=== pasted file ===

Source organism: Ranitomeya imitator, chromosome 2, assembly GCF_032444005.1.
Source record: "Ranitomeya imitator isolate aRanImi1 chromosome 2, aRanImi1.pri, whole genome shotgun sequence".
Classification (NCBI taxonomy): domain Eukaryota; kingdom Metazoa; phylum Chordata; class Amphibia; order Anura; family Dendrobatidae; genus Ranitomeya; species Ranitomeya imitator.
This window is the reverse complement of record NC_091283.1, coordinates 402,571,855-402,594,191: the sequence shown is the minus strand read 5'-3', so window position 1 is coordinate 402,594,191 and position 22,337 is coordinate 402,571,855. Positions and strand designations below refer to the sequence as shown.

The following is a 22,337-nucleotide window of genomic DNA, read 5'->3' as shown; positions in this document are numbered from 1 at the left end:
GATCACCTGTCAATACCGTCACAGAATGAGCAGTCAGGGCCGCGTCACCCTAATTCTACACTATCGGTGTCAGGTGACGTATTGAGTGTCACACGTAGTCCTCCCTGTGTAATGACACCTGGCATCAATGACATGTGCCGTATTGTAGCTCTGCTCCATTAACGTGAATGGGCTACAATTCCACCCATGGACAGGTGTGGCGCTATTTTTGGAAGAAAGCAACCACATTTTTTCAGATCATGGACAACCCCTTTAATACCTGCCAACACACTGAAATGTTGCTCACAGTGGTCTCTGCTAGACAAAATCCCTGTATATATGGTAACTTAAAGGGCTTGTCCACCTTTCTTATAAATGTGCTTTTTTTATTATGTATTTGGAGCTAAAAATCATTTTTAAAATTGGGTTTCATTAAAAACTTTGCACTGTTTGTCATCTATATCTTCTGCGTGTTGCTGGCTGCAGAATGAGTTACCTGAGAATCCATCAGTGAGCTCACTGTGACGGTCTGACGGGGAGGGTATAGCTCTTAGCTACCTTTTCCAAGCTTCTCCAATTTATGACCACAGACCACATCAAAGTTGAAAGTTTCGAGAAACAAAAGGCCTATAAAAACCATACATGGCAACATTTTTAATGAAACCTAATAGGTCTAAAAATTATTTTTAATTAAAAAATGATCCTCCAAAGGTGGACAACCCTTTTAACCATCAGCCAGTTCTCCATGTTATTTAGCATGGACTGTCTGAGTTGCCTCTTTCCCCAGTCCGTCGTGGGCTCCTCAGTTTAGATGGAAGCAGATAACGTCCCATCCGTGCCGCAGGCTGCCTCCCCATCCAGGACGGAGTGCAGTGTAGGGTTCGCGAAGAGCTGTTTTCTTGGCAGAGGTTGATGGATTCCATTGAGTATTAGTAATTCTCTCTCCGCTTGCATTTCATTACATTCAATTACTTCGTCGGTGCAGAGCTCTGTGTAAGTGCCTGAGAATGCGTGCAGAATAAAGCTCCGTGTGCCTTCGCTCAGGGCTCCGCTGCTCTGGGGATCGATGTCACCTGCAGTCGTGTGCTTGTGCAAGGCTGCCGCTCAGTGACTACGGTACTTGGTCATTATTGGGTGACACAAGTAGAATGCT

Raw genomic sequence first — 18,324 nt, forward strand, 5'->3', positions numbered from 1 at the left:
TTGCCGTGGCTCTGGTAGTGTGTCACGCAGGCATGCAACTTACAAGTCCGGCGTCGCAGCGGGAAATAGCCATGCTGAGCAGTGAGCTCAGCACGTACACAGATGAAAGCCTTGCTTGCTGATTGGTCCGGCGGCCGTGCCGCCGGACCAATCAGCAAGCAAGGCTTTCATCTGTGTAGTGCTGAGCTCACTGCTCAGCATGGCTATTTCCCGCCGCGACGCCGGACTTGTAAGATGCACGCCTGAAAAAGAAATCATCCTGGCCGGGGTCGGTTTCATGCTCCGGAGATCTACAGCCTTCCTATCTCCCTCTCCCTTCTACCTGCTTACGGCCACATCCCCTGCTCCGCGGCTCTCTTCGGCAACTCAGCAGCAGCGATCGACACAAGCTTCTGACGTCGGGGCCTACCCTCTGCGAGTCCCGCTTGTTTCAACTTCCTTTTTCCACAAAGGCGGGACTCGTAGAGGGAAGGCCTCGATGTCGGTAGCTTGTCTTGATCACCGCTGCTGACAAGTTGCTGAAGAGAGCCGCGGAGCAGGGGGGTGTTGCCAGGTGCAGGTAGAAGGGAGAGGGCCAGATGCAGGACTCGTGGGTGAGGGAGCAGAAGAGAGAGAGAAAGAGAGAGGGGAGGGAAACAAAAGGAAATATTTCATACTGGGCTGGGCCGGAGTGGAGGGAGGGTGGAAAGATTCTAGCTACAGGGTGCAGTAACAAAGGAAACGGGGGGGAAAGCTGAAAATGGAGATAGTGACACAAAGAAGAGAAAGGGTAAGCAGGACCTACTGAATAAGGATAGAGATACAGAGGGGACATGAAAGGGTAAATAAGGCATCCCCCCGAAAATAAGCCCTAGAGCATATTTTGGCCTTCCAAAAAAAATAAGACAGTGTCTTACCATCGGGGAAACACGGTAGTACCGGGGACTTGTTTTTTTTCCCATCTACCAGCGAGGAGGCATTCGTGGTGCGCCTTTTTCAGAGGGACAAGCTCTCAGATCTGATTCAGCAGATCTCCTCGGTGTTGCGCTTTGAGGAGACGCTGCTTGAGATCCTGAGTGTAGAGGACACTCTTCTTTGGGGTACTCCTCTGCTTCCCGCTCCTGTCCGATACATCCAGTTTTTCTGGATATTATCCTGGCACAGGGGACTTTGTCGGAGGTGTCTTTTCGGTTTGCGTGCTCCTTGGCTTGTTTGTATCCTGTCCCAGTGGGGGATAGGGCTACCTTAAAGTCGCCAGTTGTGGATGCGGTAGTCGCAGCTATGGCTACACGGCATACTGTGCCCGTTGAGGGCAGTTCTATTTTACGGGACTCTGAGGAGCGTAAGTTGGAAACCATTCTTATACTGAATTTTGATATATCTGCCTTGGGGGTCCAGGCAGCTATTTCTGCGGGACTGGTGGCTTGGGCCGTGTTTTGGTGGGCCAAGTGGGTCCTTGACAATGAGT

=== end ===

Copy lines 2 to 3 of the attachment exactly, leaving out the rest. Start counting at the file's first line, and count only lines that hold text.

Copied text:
Source record: "Ranitomeya imitator isolate aRanImi1 chromosome 2, aRanImi1.pri, whole genome shotgun sequence".
Classification (NCBI taxonomy): domain Eukaryota; kingdom Metazoa; phylum Chordata; class Amphibia; order Anura; family Dendrobatidae; genus Ranitomeya; species Ranitomeya imitator.